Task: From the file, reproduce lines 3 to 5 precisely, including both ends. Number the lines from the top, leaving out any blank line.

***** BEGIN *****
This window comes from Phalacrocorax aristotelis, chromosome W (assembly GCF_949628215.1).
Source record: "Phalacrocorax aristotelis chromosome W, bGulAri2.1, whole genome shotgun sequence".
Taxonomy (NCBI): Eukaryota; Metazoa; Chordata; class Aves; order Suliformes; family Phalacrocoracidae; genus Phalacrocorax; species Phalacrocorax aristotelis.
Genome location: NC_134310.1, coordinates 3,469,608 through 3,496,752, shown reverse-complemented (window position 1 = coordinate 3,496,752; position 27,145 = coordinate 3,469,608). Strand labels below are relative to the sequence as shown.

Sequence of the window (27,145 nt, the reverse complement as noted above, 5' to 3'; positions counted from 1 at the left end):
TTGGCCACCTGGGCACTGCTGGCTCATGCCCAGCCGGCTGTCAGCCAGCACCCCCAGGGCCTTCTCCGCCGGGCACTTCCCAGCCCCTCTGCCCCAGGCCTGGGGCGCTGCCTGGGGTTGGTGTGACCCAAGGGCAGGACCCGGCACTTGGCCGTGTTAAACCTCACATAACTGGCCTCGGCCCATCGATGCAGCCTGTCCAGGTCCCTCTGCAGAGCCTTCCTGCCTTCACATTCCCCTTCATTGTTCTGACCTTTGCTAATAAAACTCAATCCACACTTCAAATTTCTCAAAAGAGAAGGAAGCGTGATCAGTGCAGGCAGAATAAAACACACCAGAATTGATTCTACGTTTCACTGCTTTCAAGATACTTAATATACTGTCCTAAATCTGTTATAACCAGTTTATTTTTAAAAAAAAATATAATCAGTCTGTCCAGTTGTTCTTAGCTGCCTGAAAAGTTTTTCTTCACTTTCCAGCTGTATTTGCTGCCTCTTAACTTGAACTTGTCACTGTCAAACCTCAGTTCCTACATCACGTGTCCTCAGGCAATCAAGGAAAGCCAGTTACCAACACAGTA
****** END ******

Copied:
Taxonomy (NCBI): Eukaryota; Metazoa; Chordata; class Aves; order Suliformes; family Phalacrocoracidae; genus Phalacrocorax; species Phalacrocorax aristotelis.
Genome location: NC_134310.1, coordinates 3,469,608 through 3,496,752, shown reverse-complemented (window position 1 = coordinate 3,496,752; position 27,145 = coordinate 3,469,608). Strand labels below are relative to the sequence as shown.

Sequence of the window (27,145 nt, the reverse complement as noted above, 5' to 3'; positions counted from 1 at the left end):